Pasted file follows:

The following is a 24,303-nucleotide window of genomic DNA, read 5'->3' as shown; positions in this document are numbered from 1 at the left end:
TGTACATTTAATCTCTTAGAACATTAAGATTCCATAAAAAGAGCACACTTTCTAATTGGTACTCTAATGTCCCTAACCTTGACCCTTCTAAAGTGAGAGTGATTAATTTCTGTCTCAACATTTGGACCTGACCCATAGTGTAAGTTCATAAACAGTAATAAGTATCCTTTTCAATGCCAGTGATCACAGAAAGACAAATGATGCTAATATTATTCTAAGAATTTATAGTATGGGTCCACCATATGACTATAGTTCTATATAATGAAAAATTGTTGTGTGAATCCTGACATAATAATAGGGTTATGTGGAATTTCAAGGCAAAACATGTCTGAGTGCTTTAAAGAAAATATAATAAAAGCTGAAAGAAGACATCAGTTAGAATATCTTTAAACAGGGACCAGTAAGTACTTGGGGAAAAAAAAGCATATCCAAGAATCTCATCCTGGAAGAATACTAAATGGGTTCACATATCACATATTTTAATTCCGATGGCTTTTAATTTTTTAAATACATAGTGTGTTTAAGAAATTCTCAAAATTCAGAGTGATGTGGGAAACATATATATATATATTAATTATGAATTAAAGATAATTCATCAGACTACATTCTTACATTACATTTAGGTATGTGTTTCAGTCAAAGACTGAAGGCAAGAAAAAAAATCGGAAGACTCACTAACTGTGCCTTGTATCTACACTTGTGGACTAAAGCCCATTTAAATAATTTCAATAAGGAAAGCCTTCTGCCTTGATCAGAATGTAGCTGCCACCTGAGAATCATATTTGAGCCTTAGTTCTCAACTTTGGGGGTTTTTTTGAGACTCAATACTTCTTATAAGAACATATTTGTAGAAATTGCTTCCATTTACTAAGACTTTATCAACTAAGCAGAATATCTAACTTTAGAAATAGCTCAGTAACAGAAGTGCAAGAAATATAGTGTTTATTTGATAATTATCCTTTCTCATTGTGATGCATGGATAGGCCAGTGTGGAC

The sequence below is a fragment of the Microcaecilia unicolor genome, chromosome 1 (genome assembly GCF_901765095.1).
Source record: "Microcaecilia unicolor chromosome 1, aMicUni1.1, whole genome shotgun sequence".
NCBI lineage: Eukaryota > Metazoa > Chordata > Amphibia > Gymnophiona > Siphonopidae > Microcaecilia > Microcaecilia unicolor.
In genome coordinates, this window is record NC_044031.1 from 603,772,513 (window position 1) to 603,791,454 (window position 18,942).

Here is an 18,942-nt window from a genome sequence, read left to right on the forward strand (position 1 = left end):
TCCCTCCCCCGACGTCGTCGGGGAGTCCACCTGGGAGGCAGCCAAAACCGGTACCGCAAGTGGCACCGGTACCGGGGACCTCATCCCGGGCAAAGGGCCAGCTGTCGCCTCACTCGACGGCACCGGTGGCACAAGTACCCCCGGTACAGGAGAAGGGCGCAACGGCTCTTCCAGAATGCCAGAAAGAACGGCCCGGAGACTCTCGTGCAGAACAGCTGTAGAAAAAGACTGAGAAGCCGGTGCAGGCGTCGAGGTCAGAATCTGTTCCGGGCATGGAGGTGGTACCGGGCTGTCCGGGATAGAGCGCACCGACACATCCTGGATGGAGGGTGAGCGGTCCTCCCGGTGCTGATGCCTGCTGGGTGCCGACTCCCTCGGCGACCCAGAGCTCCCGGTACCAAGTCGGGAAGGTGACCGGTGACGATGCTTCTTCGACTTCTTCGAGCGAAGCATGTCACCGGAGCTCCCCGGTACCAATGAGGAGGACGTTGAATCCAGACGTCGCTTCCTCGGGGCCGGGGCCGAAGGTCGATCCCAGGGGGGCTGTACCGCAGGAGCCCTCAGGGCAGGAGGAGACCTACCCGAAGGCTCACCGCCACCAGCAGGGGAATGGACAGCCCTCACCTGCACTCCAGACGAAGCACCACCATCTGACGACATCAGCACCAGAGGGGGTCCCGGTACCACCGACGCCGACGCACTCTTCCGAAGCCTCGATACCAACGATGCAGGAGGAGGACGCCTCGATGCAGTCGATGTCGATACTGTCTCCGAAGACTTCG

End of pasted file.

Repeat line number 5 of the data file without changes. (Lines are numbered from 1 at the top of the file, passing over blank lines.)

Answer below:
NCBI lineage: Eukaryota > Metazoa > Chordata > Amphibia > Gymnophiona > Siphonopidae > Microcaecilia > Microcaecilia unicolor.